Using any form of debt consolidation to bandage a larger debt so you can continue to spend won't solve any problems. If you don't reflect on how you accumulated your debt, you will fall back into the same habits and potentially get into a hole you can't climb out of financially.
You can get back on track by creating a budget, tracking your spending and mentally preparing for any spending hiccups. Once you pay off your debt in full, consider depositing the cash you were previously paying on your loan into a business savings account. You can then use that account to pay for unexpected expenses upfront, saving you time and avoiding the fees of obtaining another loan. [Read related article: Requirements for Getting a Small Business Loan]
What are the risks of business debt consolidation?
As with any loan, you must carefully consider the costs and risks of debt consolidation. Here are eight to watch out for.
- New loan fees: When you apply for a business debt consolidation loan, the lender can tack on fees for the application and approval process. These fees are often added to your original debt, increasing the monthly payment.
- Extended loan term: Lowering your monthly payments tends to increase the number of months it will take to pay off the loan in full.
- Interest rate qualifications: Finding a loan with a lower interest rate to consolidate your debt under is only possible with good credit and minimal debt. Use a loan calculator to see if a small reduction in your interest rates will make a difference in the total amount you pay over time. If you are already a few years in, or you have bad credit or too much debt, there's a chance you won't save any money by consolidating your business loans.
- Prepayment penalty: If you're planning to pay extra money each month on the principal of your loan to pay it off faster, check the fine print of your loan agreement to verify that there's no prepayment penalty. Lenders add this clause to loan terms to ensure they make the maximum amount of money in interest on your loan.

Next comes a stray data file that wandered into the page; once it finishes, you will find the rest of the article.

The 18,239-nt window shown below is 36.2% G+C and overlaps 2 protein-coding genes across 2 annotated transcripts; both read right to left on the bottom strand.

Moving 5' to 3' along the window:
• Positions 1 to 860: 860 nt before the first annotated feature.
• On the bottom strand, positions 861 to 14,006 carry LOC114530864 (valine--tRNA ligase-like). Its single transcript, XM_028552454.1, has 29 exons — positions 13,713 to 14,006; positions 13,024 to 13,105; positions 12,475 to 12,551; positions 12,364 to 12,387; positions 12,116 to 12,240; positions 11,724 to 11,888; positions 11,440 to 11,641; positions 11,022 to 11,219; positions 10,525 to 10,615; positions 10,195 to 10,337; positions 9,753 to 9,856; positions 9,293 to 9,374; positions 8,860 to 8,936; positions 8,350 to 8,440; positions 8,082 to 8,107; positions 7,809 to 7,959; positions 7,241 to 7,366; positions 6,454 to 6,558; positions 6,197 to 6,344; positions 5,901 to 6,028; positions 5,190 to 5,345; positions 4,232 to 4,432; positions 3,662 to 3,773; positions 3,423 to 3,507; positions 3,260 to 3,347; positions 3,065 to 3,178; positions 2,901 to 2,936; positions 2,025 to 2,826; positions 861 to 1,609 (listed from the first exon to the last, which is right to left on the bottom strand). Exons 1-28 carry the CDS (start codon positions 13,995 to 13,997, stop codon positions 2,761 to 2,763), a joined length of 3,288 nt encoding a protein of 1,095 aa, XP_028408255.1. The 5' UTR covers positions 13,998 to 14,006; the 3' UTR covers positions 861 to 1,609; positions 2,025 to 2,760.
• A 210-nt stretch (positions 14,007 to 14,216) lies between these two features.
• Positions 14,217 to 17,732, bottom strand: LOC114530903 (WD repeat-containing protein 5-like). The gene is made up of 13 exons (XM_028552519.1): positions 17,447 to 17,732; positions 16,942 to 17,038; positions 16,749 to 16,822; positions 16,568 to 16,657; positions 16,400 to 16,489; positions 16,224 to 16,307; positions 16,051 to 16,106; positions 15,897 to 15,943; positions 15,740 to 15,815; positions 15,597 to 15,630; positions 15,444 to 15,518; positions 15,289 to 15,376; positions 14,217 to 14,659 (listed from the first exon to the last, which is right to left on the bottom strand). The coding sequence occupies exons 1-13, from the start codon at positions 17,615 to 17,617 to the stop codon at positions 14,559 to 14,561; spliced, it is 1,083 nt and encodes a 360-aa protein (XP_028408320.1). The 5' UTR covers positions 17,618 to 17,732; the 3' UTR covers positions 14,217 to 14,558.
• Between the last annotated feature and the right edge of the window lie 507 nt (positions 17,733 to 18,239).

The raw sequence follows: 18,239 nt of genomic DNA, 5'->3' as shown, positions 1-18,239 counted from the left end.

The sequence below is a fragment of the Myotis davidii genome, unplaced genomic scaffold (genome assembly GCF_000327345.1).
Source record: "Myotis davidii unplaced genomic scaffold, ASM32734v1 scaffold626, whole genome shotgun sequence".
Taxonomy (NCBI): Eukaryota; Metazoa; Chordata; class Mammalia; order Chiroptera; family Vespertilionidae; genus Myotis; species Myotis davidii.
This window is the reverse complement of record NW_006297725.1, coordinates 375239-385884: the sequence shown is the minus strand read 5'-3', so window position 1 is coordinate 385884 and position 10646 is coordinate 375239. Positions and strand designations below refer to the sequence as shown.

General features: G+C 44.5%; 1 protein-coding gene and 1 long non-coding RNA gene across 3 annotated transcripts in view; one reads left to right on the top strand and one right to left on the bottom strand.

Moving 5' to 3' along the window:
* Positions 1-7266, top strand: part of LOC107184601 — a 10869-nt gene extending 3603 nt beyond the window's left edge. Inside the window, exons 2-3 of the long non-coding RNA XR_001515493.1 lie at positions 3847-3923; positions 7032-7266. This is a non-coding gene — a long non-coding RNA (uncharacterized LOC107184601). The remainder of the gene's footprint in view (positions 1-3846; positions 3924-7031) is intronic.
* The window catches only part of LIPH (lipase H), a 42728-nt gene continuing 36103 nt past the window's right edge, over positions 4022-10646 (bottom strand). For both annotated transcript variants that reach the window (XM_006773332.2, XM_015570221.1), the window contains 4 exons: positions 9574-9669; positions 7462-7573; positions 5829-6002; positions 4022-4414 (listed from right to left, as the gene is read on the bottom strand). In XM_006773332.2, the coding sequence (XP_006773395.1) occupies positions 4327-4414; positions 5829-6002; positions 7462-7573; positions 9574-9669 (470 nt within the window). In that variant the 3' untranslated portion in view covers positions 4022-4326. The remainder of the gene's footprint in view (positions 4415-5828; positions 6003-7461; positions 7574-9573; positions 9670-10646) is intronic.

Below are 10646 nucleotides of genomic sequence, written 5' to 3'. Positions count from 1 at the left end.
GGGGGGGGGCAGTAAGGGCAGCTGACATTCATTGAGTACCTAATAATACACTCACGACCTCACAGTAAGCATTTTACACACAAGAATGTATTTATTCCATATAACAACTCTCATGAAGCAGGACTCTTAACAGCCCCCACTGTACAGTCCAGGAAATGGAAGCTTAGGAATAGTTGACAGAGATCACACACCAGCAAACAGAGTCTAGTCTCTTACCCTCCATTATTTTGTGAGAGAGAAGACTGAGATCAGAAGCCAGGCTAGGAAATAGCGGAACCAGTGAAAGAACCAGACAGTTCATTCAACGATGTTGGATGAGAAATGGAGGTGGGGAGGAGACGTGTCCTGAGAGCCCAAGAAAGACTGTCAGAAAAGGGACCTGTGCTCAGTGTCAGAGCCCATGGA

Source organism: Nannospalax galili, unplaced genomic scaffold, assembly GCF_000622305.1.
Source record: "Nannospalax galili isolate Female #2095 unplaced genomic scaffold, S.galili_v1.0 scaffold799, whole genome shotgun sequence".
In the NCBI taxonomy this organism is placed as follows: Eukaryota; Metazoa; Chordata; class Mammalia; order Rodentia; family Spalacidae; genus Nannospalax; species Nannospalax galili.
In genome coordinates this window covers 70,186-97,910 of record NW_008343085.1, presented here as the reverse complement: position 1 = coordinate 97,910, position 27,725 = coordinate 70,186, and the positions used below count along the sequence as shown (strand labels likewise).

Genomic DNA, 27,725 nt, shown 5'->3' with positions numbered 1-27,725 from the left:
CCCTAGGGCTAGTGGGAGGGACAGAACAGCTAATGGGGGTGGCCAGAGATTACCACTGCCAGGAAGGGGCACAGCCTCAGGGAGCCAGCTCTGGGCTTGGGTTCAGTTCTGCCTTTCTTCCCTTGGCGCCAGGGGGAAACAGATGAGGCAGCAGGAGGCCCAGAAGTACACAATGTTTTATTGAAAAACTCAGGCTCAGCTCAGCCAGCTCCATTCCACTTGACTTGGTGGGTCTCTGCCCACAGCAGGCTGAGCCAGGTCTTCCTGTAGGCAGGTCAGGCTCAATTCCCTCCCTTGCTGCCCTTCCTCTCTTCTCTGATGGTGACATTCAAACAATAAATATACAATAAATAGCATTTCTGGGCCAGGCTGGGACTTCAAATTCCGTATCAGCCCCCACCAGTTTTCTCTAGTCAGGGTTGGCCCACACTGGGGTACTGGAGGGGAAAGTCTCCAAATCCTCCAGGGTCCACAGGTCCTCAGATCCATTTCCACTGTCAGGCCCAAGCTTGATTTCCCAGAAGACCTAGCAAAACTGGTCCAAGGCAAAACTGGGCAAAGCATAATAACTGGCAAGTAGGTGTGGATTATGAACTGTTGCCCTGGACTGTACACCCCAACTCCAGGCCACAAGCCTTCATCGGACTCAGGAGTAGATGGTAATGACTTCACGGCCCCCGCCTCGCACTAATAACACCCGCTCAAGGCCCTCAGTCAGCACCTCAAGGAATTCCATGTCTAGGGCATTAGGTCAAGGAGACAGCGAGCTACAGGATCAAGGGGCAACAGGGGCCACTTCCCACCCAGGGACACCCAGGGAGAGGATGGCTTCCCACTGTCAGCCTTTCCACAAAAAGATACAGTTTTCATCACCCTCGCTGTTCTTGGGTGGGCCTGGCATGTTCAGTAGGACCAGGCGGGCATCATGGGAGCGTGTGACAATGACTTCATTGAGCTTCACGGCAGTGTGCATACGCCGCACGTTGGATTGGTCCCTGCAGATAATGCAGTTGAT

- Consolidation scams: Consumers and business owners get scammed every year by debt consolidation lenders. Stay away from these companies, and instead research DIY solutions such as balance-transfer credit cards with no annual fee and business loans. You can often find these through your financial institution or online vendors. Always go with a company that you have researched and trust.
- Collateral: Some banks require collateral such as property, equipment or vehicles to approve a business debt consolidation loan. If you haven't taken the time to analyze your spending and commit to a strict budget, you could easily fall back into excess spending. Are you prepared to lose what you need to put up for collateral?
- Credit score: If your credit score has already taken a hit from your debt, you may not qualify for a debt consolidation loan – or, if you do, the interest might not be any better than what you are paying now. A good credit score is essential to securing business loans. Always aim to make your debt payments in full and on time.
- More debt: Consolidating your debt can give you the illusion of having more money – especially if you use it to pay off business credit cards and then have more credit available. Refrain from charging purchases on these cards to avoid the burden of paying back even more debt. [Read related article: Hidden Gotchas in Your Business Loan Repayment Terms]
What fees are associated with debt consolidation?
Debt consolidation can take many forms, including traditional business loans from banks, SBA loans, alternative loans and business credit cards; some business owners even take out personal loans. No matter which you choose, though, fees are commonplace.
Consider all fees and interest rates when deciding whether consolidation will help your business pay off its debts. The types of fees you're charged, and the amounts of each, vary by lender and the specifics of your loan agreement. Here are some fees to look for before accepting a loan:
- Application fee
- Origination fee
- Guarantee fee
- Appraisal fee (for collateral)
- Annual fee
- Late fee
- Prepayment penalty
- Closing costs
Is business debt consolidation right for your business?
When you face debt from multiple creditors, it can feel unbearable. In some instances, business debt consolidation may simplify your payments and reduce your interest rate. Carefully research your options to ensure a business debt consolidation loan is the best solution for your business.